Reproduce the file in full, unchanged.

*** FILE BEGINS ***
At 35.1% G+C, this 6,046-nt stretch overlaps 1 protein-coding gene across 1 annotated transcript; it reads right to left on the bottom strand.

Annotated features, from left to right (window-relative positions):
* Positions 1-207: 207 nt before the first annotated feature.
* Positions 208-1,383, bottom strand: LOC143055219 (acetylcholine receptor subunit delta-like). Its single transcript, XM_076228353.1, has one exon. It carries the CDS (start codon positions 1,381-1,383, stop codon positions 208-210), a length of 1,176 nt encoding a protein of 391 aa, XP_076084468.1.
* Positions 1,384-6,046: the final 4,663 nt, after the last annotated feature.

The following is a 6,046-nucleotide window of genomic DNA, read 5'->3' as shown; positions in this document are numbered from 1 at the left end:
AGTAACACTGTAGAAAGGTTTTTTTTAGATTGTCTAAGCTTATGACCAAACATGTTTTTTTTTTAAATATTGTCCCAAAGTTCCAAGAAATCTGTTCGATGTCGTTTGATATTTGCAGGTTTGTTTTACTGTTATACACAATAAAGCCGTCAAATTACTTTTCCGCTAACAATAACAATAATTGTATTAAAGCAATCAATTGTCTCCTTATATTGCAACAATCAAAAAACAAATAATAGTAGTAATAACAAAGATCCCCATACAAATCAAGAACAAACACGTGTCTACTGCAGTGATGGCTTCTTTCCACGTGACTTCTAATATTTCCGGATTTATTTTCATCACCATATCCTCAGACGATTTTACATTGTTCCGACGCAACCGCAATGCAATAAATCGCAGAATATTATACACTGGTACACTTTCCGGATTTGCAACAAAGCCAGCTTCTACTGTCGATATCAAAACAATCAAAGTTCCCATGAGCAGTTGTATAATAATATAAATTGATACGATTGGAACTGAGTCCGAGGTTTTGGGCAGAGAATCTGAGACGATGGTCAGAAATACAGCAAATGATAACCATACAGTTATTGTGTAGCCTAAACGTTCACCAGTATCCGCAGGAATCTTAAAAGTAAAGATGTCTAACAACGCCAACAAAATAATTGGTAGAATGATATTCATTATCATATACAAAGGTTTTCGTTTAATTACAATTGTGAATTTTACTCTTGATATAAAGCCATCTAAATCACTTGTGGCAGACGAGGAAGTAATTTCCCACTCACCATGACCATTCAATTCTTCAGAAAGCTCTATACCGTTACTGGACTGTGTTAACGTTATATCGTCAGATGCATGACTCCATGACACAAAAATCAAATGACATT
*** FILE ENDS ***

At 35.1% G+C, this 6,046-nt stretch overlaps 1 protein-coding gene across 1 annotated transcript; it reads right to left on the bottom strand.

Annotated features, from left to right (window-relative positions):
* Positions 1-207: 207 nt before the first annotated feature.
* Positions 208-1,383, bottom strand: LOC143055219 (acetylcholine receptor subunit delta-like). Its single transcript, XM_076228353.1, has one exon. It carries the CDS (start codon positions 1,381-1,383, stop codon positions 208-210), a length of 1,176 nt encoding a protein of 391 aa, XP_076084468.1.
* Positions 1,384-6,046: the final 4,663 nt, after the last annotated feature.

The following is a 6,046-nucleotide window of genomic DNA, read 5'->3' as shown; positions in this document are numbered from 1 at the left end:
AGTAACACTGTAGAAAGGTTTTTTTTAGATTGTCTAAGCTTATGACCAAACATGTTTTTTTTTTAAATATTGTCCCAAAGTTCCAAGAAATCTGTTCGATGTCGTTTGATATTTGCAGGTTTGTTTTACTGTTATACACAATAAAGCCGTCAAATTACTTTTCCGCTAACAATAACAATAATTGTATTAAAGCAATCAATTGTCTCCTTATATTGCAACAATCAAAAAACAAATAATAGTAGTAATAACAAAGATCCCCATACAAATCAAGAACAAACACGTGTCTACTGCAGTGATGGCTTCTTTCCACGTGACTTCTAATATTTCCGGATTTATTTTCATCACCATATCCTCAGACGATTTTACATTGTTCCGACGCAACCGCAATGCAATAAATCGCAGAATATTATACACTGGTACACTTTCCGGATTTGCAACAAAGCCAGCTTCTACTGTCGATATCAAAACAATCAAAGTTCCCATGAGCAGTTGTATAATAATATAAATTGATACGATTGGAACTGAGTCCGAGGTTTTGGGCAGAGAATCTGAGACGATGGTCAGAAATACAGCAAATGATAACCATACAGTTATTGTGTAGCCTAAACGTTCACCAGTATCCGCAGGAATCTTAAAAGTAAAGATGTCTAACAACGCCAACAAAATAATTGGTAGAATGATATTCATTATCATATACAAAGGTTTTCGTTTAATTACAATTGTGAATTTTACTCTTGATATAAAGCCATCTAAATCACTTGTGGCAGACGAGGAAGTAATTTCCCACTCACCATGACCATTCAATTCTTCAGAAAGCTCTATACCGTTACTGGACTGTGTTAACGTTATATCGTCAGATGCATGACTCCATGACACAAAAATCAAATGACATT